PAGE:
Quote from music42RN
I can relocate anywhere, but how do I avoid accepting a position on an ICU floor that doesn't mentor well or has insufficient experience levels for me to grow quickly and practice safely? I would also love a position that had a graduate nursing program nearby.
I am a novice RN (15 months) on my second tele floor. The new grad program & preceptorship was ok. Before I hit my first year I was transferred to a different unit for staffing reasons. The new unit planned to provide me 3-4 weeks working along side my mentor to learn about the different pt conditions and the much higher acuities the unit receives. I only received 2 shifts before my mentor left; everyone else is already assigned a novice. I'm told I'm doing very well and they trust I'll transition fine.
Recently several of the ICU RNs have been on their rotation to our floor and expressed that I am diligent, careful and observant and would make a great ICU RN, but to go somewhere else for my 1st ICU assignment as our ICU is new grad and novice heavy.
I am starving for a mentor that can help me understand things I see during my shift, versus days later after studying on UpToDate (I'd be lost without that resource), and would love access to medical staff (day RNs have learned much more than those of us on nights) . I love to learn, and I love complex problems.
I investigated my first position, it sound good, looked well thought out, it wasn't until it was too late that I learned the preceptors received limited training (1 3 hr meeting) and the remainder was power-points and check boxes w/o time to assimilate the knowledge - and I'm a very fast learner.
I must become an exceptional RN, the kind I'd want my family to have. I have seen the difference it can make when a patient isn't doing well. Surely there is someplace where the floor turnover isn't 40-70% a year?
Believe it or not, a three hour meeting is above average for preceptor training. Many institutions invest nothing at all in training a preceptor. Power points are all too common for "classroom" learning, and you're expected to apply what you've learned in the power points (probably not all that much) to the patients in front of you with the help of your preceptor.
In general, larger teaching hospitals seem to offer the most in terms of precepting and mentorship. Many are working on implementing precepting programs and have regular meetings between preceptors to discuss issues, teaching tips, mentorship, etc. Ask what kind of a program the hospital offers for orientation. Look for a place that can tell you that orientation is so many classes, so many weeks of orientation at the bedside with a preceptor, that there are X number of exams to pass on Y topics, and that they have a senior nurse or assistant manager coordinating the orientation program.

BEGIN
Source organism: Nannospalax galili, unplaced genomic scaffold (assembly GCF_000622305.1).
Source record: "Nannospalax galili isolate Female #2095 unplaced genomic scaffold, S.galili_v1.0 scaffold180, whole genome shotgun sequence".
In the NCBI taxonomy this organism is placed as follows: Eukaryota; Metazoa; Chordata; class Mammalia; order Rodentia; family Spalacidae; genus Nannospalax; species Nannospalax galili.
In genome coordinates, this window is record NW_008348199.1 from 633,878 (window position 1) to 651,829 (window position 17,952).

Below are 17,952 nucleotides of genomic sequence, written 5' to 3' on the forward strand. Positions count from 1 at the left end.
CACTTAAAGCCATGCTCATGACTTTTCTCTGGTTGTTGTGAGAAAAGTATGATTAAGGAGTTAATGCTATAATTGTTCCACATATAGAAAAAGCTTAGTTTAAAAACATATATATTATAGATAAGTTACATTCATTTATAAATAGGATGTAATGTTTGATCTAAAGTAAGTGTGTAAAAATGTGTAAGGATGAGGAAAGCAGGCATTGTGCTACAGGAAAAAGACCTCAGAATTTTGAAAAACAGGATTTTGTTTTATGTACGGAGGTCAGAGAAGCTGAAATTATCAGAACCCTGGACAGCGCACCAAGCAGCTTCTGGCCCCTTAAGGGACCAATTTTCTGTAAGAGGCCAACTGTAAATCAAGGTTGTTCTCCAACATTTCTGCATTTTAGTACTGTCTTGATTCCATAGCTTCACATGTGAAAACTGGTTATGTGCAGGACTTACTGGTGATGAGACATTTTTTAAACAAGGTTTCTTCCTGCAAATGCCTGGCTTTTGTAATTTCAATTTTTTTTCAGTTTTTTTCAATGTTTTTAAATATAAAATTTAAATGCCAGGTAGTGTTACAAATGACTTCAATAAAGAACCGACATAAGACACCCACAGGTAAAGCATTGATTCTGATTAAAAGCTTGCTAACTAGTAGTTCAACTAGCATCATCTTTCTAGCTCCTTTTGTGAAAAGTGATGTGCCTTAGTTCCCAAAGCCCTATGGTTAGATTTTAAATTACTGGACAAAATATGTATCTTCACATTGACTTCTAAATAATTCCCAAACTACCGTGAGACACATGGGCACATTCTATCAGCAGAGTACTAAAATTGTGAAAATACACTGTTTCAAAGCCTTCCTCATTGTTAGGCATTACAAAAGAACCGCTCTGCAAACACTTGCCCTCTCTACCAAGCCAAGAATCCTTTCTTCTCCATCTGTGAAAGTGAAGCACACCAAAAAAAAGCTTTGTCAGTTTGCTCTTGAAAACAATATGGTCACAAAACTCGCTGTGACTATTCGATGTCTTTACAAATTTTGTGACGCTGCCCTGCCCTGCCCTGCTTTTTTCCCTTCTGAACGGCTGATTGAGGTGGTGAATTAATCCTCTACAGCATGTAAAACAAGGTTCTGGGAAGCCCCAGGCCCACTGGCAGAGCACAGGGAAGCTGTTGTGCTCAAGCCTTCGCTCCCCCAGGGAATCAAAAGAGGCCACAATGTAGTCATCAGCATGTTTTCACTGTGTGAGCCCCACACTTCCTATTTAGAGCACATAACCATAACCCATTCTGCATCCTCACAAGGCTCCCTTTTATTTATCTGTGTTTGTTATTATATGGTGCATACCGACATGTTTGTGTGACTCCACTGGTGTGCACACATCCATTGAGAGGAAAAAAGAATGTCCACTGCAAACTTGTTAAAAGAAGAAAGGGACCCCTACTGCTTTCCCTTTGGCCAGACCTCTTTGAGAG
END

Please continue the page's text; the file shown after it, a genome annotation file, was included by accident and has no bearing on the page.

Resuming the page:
No matter how careful you are, you may land in a place where the preceptor is the most senior nurse available, regardless of her ability to teach, her interest in teaching or the knowledge she has to impart. You will find preceptors who can teach only in one style, and that may not be your preferred learning style. It's up to you to adapt to the preceptor and learn the most you can. Preceptors aren't really teachers -- usually they didn't take the job to BE teachers, they took the job to BE nurses. So there may be widely varying efforts to teach to your preferred learning style. It's best to have no expectation that your learning style will be accommodated.
A large turnover in ICU is unfortunately very common these days . . . it seems that no one wants to work in the ICU to take care of ICU patients. They all seem to want that ICU experience to look good on a grad school application. My conservative estimate is that 3 out of 4 new hires in the ICU have no intention of staying any longer than the absolute minimum it takes to get them into grad school. Finding an ICU with low turnover will be difficult. If you DO find such an animal, you may find that they haven't put as much thought into their orientation program.
You may also find that the preceptor you are assigned for your orientation may not be the mentor who helps you develop as an ICU nurse once you're off orientation. Do your best to get through the orientation, then learn as much as you can from the senior nurses around you.